Clause 20

Part of Children, Schools and Families Bill – in a Public Bill Committee am 1:30 pm ar 4 Chwefror 2010.

Danfonwch hysbysiad imi am ddadleuon fel hyn

Photo of David Laws David Laws Shadow Secretary of State (Children, Schools and Families) 1:30, 4 Chwefror 2010

I am, as ever, grateful to the Minister. This is a huge opportunity, and I agree with all that he said about the deficiencies in the existing accountability regime. The problem is that that does not take us any further. It is one thing for the Government to say that the existing accountability regime is poor, but it is another for us to vote through something that does not deal with the deficiencies of that regime. The policy has four weaknesses. First, it should be administered not by the Department, but by Ofsted or the local authorities. Secondly, and most importantly, there is no new content, even though the Government make a virtue of that in the impact assessment, in contrast to the comment made by the hon. Member for Battersea. All the system does is to consolidate things that are already available, and that is part of the problem because the things already available are not doing to the job.

Thirdly, there are already other mechanisms for assessments to be made of the non-educational attainment elements. That happens in all the Ofsted reports. Indeed, the model of the school report card reports the Ofsted judgments on behaviour, safeguarding and other issues. Finally, we have still not resolved the problem of whether or not there should be a grade. It is important to the people working in the establishments that they should have confidence that the grade is derived in a sensible way. Even the Government’s report highlights the possible anomalies that will arise when we grade, for example, one school as grade 2 on effectiveness, pupils’ behaviour and safeguarding and, at the same time, there is an overall score of A. There is already a discrepancy and we need a thought-out and considered process of reconciling an overall grade given by a report card and the fact that it is different from the grade given by Ofsted.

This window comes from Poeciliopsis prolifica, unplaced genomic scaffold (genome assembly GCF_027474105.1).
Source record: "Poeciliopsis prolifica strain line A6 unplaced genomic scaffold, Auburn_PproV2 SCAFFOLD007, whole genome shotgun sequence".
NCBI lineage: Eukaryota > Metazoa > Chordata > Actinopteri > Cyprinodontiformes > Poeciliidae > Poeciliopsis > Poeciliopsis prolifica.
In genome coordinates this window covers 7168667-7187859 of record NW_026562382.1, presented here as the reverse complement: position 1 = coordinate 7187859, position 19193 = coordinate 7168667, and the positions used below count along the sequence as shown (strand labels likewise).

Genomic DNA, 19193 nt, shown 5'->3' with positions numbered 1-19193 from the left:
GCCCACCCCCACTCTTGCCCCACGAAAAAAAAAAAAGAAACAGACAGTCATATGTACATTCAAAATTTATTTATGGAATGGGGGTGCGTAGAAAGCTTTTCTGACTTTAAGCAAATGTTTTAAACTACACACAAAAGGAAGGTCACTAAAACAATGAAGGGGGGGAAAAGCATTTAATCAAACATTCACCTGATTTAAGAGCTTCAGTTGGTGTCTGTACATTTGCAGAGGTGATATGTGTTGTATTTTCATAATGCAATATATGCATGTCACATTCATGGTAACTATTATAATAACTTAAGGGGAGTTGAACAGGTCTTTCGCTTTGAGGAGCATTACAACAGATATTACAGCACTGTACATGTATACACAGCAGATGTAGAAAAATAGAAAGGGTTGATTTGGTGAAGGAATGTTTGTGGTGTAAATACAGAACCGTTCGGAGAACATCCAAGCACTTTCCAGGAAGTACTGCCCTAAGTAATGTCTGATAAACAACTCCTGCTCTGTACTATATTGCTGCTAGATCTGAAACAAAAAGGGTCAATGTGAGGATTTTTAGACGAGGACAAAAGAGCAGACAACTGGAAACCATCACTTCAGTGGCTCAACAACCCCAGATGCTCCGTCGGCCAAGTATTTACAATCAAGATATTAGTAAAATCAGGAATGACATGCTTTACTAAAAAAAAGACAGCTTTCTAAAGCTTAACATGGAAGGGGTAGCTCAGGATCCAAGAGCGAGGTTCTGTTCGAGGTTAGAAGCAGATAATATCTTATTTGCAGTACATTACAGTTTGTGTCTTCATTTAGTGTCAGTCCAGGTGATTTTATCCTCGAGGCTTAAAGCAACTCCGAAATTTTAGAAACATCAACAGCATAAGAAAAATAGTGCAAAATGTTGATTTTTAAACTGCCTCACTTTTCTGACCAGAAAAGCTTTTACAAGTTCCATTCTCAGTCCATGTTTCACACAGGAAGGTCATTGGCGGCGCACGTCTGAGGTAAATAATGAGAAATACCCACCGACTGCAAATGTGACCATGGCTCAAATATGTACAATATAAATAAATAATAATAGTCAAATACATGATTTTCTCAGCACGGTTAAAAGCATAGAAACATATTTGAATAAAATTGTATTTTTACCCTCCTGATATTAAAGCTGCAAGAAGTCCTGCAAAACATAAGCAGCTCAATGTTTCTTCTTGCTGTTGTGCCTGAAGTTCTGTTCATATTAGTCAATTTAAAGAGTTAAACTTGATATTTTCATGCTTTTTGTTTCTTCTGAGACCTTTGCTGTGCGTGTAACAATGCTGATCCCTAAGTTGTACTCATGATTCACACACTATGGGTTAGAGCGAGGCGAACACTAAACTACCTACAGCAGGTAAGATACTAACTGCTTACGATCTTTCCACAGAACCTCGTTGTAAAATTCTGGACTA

My problem is not that the policy is not well-meaning and not that it is unnecessary, but that it is not right. We are told by people in schools and those who represent teachers and parents, “Don’t legislate for things that are half-baked. Don’t do things that will deliver additional levels of cost and bureaucracy but will not do the job.” It is with sadness that I say that although I will not press any of the amendments to a Division, we will want to divide on clause stand part. I beg to ask leave to withdraw the amendment.